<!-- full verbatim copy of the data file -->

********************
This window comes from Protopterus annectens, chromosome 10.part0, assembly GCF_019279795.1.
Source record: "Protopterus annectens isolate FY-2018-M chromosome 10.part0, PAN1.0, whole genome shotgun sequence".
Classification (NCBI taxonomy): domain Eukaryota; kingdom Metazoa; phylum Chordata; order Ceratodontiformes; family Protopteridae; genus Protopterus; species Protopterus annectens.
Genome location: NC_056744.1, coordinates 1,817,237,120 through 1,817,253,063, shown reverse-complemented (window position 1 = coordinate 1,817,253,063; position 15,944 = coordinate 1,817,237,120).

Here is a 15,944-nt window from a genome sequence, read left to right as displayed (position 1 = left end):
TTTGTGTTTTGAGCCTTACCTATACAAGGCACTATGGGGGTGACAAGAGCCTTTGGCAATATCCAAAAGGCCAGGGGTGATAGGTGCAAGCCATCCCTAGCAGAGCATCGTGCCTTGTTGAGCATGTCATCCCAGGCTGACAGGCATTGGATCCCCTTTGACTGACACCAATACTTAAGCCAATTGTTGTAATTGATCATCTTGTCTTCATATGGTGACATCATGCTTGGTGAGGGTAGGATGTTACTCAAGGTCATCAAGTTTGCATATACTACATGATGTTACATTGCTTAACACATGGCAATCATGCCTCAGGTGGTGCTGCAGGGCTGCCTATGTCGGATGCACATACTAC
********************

This window comes from Protopterus annectens, chromosome 10.part0, assembly GCF_019279795.1.
Source record: "Protopterus annectens isolate FY-2018-M chromosome 10.part0, PAN1.0, whole genome shotgun sequence".
Classification (NCBI taxonomy): domain Eukaryota; kingdom Metazoa; phylum Chordata; order Ceratodontiformes; family Protopteridae; genus Protopterus; species Protopterus annectens.
Genome location: NC_056744.1, coordinates 1,817,237,120 through 1,817,253,063, shown reverse-complemented (window position 1 = coordinate 1,817,253,063; position 15,944 = coordinate 1,817,237,120).

Here is a 15,944-nt window from a genome sequence, read left to right as displayed (position 1 = left end):
TTTGTGTTTTGAGCCTTACCTATACAAGGCACTATGGGGGTGACAAGAGCCTTTGGCAATATCCAAAAGGCCAGGGGTGATAGGTGCAAGCCATCCCTAGCAGAGCATCGTGCCTTGTTGAGCATGTCATCCCAGGCTGACAGGCATTGGATCCCCTTTGACTGACACCAATACTTAAGCCAATTGTTGTAATTGATCATCTTGTCTTCATATGGTGACATCATGCTTGGTGAGGGTAGGATGTTACTCAAGGTCATCAAGTTTGCATATACTACATGATGTTACATTGCTTAACACATGGCAATCATGCCTCAGGTGGTGCTGCAGGGCTGCCTATGTCGGATGCACATACTAC